The transport of Corg down continental slopes by SGFs has not received much attention in these calculations. However, large-scale SGFs on continental margins have the potential to move large quantities of terrestrial and marine Corg to the deep sea (e.g., Mountjoy et al., 2018) while also providing the rapid burial that promotes the preservation of Corg. The ability of EPS to alter SGF behavior, as shown here, implies that EPS change the spatial distribution of organic carbon sinks. Moreover, the increased cohesion of mixed clay-EPS flows promotes en masse deposition, which helps the burial and preservation of Corg by reducing oxygen exposure times (Burdige, 2007; Hedges and Keil, 1995). In the context of the global carbon cycle, a better understanding of the ability of EPS to influence the dynamics of its transport medium may improve numerical models of Corg fluxes on continental margins, particularly where they are dominated by fine-grained sediment input and high primary, and therefore EPS, production. Our deep-sea cores showed EPS levels similar to coastal environments, where EPS are widely recognized for their contribution to the Corg pool (Morelle et al., 2017). These results highlight that current global carbon budgets may underestimate Corg flux by not considering Corg transport via SGFs and the contribution of in situ EPS to the Corg sink in deep-sea sediment.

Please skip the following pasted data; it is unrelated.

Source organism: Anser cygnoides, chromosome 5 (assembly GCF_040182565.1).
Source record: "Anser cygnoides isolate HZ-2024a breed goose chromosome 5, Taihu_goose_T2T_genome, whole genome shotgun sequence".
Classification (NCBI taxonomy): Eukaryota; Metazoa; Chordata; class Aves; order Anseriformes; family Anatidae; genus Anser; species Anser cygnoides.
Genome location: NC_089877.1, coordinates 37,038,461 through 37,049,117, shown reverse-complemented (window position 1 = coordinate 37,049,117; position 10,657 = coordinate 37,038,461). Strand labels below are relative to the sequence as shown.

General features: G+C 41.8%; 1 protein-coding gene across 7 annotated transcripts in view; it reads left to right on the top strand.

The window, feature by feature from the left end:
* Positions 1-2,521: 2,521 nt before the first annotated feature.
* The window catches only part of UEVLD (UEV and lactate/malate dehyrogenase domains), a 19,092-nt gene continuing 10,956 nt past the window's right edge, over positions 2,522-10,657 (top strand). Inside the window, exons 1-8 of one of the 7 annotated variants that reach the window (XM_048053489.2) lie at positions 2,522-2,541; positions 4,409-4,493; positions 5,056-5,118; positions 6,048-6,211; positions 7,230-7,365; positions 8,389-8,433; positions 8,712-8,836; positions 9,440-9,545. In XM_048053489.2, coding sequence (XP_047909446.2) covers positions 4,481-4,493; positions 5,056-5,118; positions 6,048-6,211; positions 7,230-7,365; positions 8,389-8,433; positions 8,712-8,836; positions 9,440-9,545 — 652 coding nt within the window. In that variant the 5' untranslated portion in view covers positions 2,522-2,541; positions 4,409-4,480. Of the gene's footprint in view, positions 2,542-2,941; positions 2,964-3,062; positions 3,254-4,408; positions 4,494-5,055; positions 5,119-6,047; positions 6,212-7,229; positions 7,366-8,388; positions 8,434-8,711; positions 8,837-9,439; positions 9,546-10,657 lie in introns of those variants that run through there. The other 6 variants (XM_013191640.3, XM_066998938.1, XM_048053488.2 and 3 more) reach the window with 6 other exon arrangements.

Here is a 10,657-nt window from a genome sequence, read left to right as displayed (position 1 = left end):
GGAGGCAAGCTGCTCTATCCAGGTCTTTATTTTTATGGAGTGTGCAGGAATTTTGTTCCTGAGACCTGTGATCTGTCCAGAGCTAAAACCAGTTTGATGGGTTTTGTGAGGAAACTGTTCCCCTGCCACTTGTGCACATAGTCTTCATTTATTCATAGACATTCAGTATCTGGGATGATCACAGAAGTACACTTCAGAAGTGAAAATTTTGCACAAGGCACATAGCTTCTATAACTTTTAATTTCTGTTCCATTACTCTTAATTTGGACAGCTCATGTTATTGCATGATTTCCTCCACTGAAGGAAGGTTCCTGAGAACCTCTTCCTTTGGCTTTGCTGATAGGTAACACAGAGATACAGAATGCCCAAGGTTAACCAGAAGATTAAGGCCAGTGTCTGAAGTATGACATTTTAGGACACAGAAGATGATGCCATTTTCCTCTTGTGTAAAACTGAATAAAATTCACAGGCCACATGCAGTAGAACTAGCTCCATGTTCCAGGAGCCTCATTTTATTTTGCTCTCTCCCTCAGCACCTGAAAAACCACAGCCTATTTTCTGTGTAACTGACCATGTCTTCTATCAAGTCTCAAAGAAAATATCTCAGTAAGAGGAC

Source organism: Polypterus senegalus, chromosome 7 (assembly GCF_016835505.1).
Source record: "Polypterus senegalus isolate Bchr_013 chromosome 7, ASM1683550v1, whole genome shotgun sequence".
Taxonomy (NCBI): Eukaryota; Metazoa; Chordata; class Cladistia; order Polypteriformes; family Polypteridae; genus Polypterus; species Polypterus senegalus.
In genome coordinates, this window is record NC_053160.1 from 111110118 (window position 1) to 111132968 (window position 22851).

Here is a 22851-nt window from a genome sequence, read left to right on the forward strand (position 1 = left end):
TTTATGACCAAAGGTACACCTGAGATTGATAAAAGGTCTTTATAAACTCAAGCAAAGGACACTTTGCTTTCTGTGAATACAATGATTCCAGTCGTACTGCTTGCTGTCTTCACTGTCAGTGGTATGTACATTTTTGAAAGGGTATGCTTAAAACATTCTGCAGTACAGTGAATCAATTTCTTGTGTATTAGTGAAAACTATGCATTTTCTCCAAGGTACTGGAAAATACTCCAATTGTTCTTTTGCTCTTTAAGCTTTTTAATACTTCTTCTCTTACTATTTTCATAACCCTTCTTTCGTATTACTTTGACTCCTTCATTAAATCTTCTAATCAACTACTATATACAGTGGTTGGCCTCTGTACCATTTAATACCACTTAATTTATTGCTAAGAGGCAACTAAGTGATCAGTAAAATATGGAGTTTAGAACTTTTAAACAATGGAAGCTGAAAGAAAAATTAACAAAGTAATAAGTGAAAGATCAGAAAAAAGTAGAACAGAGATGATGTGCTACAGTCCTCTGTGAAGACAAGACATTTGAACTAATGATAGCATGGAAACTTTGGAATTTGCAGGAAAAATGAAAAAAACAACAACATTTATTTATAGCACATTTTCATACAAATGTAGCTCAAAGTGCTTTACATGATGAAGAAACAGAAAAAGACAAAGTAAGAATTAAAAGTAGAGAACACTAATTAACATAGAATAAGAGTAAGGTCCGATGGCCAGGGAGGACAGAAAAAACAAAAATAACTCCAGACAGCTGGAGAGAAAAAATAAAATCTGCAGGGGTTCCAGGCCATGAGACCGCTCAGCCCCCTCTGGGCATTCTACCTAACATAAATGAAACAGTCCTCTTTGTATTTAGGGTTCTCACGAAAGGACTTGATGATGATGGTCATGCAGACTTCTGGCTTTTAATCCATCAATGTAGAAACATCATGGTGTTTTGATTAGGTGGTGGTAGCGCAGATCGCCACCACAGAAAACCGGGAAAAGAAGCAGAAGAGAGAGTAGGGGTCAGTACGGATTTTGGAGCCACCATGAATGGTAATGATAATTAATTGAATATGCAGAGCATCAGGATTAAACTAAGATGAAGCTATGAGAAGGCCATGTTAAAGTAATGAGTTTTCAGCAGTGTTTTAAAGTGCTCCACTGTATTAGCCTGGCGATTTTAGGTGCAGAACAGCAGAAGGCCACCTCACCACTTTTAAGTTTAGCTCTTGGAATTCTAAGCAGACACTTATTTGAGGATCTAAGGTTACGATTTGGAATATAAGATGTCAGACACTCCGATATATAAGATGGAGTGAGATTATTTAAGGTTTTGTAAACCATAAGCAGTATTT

Increasing numbers of studies highlight the importance of considering physical cohesion when interpreting and modeling SGF processes, but the insights into biologically cohesive SGFs presented here indicate the need to recognize the potent effects of EPS in future studies. At the concentrations found in modern estuarine, coastal, and deep-marine environments, EPS have proven to be capable of changing flow behavior and reducing the deposit runout distance and Uh,max of cohesive flows. This research will improve our predictive models of these volumetrically significant and hazardous events. Further studies are needed to better constrain and quantify the effects of EPS in process models for cohesive and noncohesive SGFs, and their wider environmental relevance for geological history and the global carbon cycle.
The Australian Government Research Training Program Scholarship funded Craig’s Ph.D. candidature. An International Association of Sedimentologists Postgraduate Award Grant funded Craig’s visit to Bangor University (Bangor, UK). The UK Natural Environment Research Council grant NE/1027223/1 (COHBED project) enabled this research to be undertaken using the flume facility built by Rob Evans (Bangor University). We thank Brian Scannell, Edward Lockhart, and Connor McCarron for help in the laboratory. We thank the officers, crew, and scientific complement for core collection and processing on RV Tangaroa cruise TAN1604, with funding via the New Zealand Strategic Science Investment Fund to the National Institute of Water & Atmospheric Research’s National Centres of Coasts and Oceans and Climate, Atmosphere, and Hazards. Irvine Davidson (University of St. Andrews, UK) is thanked for his help in measuring extracellular polymeric substance concentrations in the Hauraki Gulf cores. We are also grateful for the constructive feedback from reviewers Peter Talling, Lawrence Amy, and Esther Sumner, which greatly improved this manuscript.